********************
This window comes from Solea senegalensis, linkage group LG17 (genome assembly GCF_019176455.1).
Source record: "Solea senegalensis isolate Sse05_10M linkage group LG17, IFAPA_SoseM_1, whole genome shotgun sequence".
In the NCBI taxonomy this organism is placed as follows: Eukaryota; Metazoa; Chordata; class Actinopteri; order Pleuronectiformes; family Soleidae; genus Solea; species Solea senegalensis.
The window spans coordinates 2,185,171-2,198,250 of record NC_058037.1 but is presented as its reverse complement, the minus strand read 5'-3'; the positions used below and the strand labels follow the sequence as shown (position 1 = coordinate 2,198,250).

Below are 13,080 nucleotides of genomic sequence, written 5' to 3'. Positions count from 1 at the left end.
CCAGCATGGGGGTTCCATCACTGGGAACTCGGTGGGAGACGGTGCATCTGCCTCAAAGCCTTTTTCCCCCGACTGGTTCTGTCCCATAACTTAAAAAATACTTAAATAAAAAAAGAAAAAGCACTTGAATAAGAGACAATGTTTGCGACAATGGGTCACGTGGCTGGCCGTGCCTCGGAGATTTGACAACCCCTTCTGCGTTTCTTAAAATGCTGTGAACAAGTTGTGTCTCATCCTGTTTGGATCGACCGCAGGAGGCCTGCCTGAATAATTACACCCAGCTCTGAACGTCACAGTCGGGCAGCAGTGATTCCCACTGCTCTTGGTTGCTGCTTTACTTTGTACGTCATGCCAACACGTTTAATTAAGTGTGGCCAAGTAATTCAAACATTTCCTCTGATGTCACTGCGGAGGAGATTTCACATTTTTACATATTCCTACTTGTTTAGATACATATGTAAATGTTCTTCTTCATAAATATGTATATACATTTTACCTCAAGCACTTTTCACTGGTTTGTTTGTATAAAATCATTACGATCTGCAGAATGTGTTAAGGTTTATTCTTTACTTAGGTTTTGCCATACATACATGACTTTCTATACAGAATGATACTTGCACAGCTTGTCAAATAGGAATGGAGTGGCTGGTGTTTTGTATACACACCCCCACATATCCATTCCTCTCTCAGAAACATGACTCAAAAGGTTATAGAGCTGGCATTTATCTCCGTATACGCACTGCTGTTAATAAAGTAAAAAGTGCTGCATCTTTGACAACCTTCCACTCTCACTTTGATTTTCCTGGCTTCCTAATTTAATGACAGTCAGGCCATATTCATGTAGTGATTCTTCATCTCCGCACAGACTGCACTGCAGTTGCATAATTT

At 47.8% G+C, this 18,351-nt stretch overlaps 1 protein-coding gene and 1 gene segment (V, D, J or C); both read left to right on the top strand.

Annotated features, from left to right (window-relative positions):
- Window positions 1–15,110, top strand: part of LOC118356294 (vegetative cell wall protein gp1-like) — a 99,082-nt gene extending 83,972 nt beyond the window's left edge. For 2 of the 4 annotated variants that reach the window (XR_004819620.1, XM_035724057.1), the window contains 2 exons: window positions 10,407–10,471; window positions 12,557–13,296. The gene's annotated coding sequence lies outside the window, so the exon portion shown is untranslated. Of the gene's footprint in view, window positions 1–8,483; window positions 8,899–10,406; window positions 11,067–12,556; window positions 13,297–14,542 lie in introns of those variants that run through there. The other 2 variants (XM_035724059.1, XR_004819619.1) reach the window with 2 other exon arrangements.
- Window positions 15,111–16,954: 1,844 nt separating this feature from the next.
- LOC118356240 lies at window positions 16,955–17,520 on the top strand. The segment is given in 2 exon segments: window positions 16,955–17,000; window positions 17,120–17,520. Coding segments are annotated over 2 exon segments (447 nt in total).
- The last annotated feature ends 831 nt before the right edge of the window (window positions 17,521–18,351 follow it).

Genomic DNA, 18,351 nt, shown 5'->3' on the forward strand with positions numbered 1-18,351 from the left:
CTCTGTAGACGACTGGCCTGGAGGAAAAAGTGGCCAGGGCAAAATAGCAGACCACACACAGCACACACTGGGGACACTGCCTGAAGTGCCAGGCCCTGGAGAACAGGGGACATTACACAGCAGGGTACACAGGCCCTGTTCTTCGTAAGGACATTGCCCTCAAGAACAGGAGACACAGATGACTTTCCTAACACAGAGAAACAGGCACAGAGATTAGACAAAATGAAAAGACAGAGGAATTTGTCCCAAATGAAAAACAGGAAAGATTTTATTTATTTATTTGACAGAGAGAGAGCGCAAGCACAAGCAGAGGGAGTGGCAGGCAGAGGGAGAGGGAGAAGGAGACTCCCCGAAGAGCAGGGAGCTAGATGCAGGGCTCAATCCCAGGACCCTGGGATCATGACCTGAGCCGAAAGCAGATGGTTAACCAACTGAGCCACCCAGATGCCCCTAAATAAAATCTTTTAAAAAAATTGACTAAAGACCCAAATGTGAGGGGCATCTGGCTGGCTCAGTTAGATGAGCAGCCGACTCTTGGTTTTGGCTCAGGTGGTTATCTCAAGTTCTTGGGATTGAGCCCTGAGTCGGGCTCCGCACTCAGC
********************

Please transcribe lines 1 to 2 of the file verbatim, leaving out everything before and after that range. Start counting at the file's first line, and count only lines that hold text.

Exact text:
This window comes from Solea senegalensis, linkage group LG17 (genome assembly GCF_019176455.1).
Source record: "Solea senegalensis isolate Sse05_10M linkage group LG17, IFAPA_SoseM_1, whole genome shotgun sequence".